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Philosophy at Night





I like teaching at night.
Bells rejoice the sun’s sleep,
Summoning home the weary
With their papers, books, weight
And sorrows to leave now and bury
In the kinder darkness far from
The light that sees all and reveals all.
But we stay a while longer.
There is no one waiting at home
Anyway, but more work or the bed
where nothing happens.

It’s a secret we all keep.
A rendezvous for a motley crew
Of businessmen, economists, doctors,
Psychiatrists, scientists and those
Whose dreams have not yet come, whose
Passions have not taken hold of them;
Mostly they do not know.
Who knows at twenty?—
What shall come, shall be chosen
What shall be lived? Not even the eldest in the room
Who wonders in between writing fancy, borrowed
Words of some French existentialist on the board that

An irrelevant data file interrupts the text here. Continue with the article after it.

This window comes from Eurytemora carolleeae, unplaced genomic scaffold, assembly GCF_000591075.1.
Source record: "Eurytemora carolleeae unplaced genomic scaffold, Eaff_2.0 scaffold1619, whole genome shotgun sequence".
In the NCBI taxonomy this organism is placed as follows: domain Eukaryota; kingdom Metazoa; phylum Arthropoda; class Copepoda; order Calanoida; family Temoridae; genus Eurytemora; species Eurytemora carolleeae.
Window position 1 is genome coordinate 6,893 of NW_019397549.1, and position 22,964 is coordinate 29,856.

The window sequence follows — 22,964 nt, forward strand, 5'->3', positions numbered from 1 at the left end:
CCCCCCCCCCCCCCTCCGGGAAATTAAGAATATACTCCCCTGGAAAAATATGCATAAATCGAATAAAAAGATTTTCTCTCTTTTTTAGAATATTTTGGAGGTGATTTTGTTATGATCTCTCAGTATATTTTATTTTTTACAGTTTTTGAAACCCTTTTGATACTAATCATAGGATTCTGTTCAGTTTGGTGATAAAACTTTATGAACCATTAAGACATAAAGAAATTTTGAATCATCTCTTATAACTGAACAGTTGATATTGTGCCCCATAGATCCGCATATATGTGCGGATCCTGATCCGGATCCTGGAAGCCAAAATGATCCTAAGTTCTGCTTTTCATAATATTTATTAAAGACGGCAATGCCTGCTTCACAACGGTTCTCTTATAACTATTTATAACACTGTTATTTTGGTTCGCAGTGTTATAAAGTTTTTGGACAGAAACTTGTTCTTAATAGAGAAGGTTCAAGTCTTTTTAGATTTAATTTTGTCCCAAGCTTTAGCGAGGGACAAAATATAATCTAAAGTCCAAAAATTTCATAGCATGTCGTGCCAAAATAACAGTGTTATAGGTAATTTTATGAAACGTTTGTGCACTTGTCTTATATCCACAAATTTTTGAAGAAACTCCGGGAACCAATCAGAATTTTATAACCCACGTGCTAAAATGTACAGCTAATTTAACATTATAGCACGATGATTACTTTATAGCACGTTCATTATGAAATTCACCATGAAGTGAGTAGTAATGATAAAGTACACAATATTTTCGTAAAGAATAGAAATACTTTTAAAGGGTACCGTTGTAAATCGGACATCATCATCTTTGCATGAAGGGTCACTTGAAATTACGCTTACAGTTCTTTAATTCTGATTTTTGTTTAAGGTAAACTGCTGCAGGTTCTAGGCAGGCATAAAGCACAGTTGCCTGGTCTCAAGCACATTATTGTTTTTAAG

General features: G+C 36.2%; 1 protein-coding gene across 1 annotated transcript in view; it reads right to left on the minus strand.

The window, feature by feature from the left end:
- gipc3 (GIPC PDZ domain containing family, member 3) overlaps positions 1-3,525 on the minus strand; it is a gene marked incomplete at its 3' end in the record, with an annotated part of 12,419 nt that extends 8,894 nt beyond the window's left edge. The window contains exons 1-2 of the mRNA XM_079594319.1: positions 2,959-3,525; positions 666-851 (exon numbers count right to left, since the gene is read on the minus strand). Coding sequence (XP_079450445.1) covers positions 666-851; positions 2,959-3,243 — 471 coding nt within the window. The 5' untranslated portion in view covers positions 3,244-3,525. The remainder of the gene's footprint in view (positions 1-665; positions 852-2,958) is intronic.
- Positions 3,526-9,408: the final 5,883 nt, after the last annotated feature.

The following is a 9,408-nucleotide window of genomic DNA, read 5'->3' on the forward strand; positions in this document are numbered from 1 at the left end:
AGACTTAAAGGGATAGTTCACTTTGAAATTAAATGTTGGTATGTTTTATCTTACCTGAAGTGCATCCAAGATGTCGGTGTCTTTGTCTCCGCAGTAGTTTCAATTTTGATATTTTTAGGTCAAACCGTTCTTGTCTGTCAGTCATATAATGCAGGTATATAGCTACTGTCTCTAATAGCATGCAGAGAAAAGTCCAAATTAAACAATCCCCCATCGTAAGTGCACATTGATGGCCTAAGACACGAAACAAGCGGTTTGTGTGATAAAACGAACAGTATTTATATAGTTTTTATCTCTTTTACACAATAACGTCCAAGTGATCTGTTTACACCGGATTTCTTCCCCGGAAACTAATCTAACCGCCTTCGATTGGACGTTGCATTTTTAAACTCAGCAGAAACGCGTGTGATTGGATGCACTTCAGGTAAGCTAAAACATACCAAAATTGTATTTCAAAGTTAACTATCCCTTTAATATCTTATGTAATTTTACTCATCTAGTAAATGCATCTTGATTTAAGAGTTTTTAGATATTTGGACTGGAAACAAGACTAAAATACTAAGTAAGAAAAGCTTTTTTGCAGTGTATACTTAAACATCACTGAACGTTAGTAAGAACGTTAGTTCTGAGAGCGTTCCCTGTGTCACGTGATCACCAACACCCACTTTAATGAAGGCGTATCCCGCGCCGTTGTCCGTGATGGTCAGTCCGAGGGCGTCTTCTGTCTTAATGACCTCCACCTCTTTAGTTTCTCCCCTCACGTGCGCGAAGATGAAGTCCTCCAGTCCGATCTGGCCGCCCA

Still bears important marks and lines and equations from
A more important class at 4:30 to six.
I write over the previous teacher’s
Certainties with stupid questions
Like Who Am I, What is man,
And on the meaning of things and this odd
Thing called ‘life’—questions
I will never answer anyway.
But of this I am certain:
We smile more than algebra.

I like teaching at night.
Between the day’s rush and evening’s
Yawns before empty phones or computers,
Delaying tomorrow,
Delaying dinner bottles bed wife,
Tomorrow checking their papers which just took
Both our time: Mine to correct
And theirs to make mistakes.
Now, with me, with philosophy,
At night make all your mistakes—

Tomorrow knows no mercy.



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